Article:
Getting off the bus after the first day of kindergarten, I remember feeling so overstimulated and overwhelmed I ran straight to my bedroom, ignored everyone, and sat on my bed crying. Thirty minutes later I came back to the kitchen, had my afternoon snack, and everything was back to normal. Reactions like this were normal for me throughout all of elementary school. I was the girl who would restrict my playdates to two hours, call my mom to pick me up at sleepovers and disappear for hours at a time into the woods. The consensus I eventually came to was I just enjoyed being alone. Other people made me tired and anxious, so at a young age I put myself into a box: I was an introvert.
I was happy in this box for most of my life going on my own adventures and living in my own world until I realized that many of my classmates were going on the same adventures but bringing other people with them and they seemed to be having more fun. Fixing this issue was easy as I just started bringing my neighbor with me on my adventures. Soon we were inseparable; however, I still saw myself as an introvert: I was now just an introvert with a best friend. Because I had a best friend I never felt the need to meet anyone new; therefore, I never learned how to interact with new people.
This lack of social ability was not an issue for me until I moved in eighth grade. At first, it was exciting, everyone was intrigued with me, boys were asking for my number, girls were complimenting me, and I had already learned everything I was being taught: life was great. However, I had no idea how to actually form relationships, so eventually when I was no longer new, I was all alone. Soon the box I had put myself into for so long began to backfire, I found myself feeling constantly depressed and alone. All I wanted was to climb into my bed and go to sleep. Furthermore, I was extremely confused as to why I was feeling this way as I still believed that I was an introvert and loved being alone.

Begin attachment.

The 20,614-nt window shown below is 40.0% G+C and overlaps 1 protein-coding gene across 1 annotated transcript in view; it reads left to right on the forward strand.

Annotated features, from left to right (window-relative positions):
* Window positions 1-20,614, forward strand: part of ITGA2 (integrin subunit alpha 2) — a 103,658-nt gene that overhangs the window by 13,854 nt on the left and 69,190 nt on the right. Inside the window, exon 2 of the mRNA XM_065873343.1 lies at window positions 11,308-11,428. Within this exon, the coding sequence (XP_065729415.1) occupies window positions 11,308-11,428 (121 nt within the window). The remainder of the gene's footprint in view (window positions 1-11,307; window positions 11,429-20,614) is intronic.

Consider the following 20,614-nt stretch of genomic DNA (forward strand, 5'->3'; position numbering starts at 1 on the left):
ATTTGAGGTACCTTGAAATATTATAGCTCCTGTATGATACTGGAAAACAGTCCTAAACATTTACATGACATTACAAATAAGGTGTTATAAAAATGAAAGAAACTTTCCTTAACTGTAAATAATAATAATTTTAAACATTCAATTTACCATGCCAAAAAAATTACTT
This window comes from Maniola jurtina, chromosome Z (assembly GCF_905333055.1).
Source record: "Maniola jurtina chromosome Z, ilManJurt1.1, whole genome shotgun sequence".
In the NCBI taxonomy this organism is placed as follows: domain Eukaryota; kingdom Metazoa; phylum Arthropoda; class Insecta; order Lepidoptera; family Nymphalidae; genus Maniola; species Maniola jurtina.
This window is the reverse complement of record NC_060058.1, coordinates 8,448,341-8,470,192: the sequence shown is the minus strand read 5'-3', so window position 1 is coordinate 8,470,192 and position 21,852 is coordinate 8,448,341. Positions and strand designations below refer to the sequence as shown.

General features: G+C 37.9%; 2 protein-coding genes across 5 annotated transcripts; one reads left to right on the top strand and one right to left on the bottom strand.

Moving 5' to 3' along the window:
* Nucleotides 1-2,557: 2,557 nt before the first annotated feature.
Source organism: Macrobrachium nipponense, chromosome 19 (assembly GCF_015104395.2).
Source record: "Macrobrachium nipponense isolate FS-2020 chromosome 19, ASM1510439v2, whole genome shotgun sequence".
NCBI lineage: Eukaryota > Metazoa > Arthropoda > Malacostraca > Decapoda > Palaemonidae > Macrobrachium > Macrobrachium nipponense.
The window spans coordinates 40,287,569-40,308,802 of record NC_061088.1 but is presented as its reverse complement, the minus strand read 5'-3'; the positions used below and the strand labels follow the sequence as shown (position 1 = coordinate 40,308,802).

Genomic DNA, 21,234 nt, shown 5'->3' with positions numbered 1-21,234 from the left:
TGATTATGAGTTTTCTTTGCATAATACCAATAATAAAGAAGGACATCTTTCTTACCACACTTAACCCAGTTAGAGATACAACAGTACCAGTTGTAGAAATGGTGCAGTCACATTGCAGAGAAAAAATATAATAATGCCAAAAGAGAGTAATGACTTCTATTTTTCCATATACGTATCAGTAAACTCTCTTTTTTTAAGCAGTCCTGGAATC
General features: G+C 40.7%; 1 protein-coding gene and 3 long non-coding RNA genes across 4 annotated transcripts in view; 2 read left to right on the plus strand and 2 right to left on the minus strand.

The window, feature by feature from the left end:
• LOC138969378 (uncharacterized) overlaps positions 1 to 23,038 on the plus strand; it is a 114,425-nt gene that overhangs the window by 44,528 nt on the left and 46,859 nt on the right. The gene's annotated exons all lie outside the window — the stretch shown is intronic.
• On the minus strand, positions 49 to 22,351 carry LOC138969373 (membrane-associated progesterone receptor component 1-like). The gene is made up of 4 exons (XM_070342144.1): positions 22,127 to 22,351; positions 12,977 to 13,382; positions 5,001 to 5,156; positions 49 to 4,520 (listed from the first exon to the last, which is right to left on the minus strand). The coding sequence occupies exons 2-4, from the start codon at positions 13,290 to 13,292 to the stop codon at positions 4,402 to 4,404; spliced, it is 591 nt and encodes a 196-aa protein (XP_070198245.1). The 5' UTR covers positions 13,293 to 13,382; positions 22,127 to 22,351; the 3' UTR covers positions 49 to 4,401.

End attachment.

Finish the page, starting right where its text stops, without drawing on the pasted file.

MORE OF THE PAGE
This period of depression continued into high school. I was constantly pushing people away, refusing to participate and then seeing pictures on Snapchat or Instagram and finding myself jealous or upset. This situation continued until one day I decided I was not happy and I did not fit into this box I made for myself so long ago. I clearly remember one of my first yes moments. I was at a football game that my older sister had dragged me to standing uncomfortably at the top of the student section, everyone around me was cheering, laughing, and getting involved in the game. However, because I still have no idea how football works there was no way to get involved even if I wanted to leave me wanting to just cry and run away. At halftime, people started to leave the student section and I was about to call my mom and beg her to pick me up. Right as I was reaching for my phone a random guy from my grade came up to me and asked, “Hey, do you want to walk around with me and my friends.” Instead of pretending I didn’t hear him I just said, “sure.” Although that may seem so minuscule, it was a major change in my life. It was the first moment I let myself venture out of my box. It was the first time I found myself having fun and actually wanting to stay somewhere in years.
Throughout the rest of high school these yes moments continued to occur: saying yes to a dance, yes to a party, yes to getting involved in my school and community. As a senior, I have completely redefined myself. I am no longer the quiet, introverted girl who could not get out of her comfort zone. In fact, when I tell people that I used to be extremely shy they laugh in my face and ask, “Do you know what being shy means?” or respond “I don’t know about that.” Now instead of being the girl unable to talk to anyone, I’m the one going up to that random person so that they can finally have a yes moment too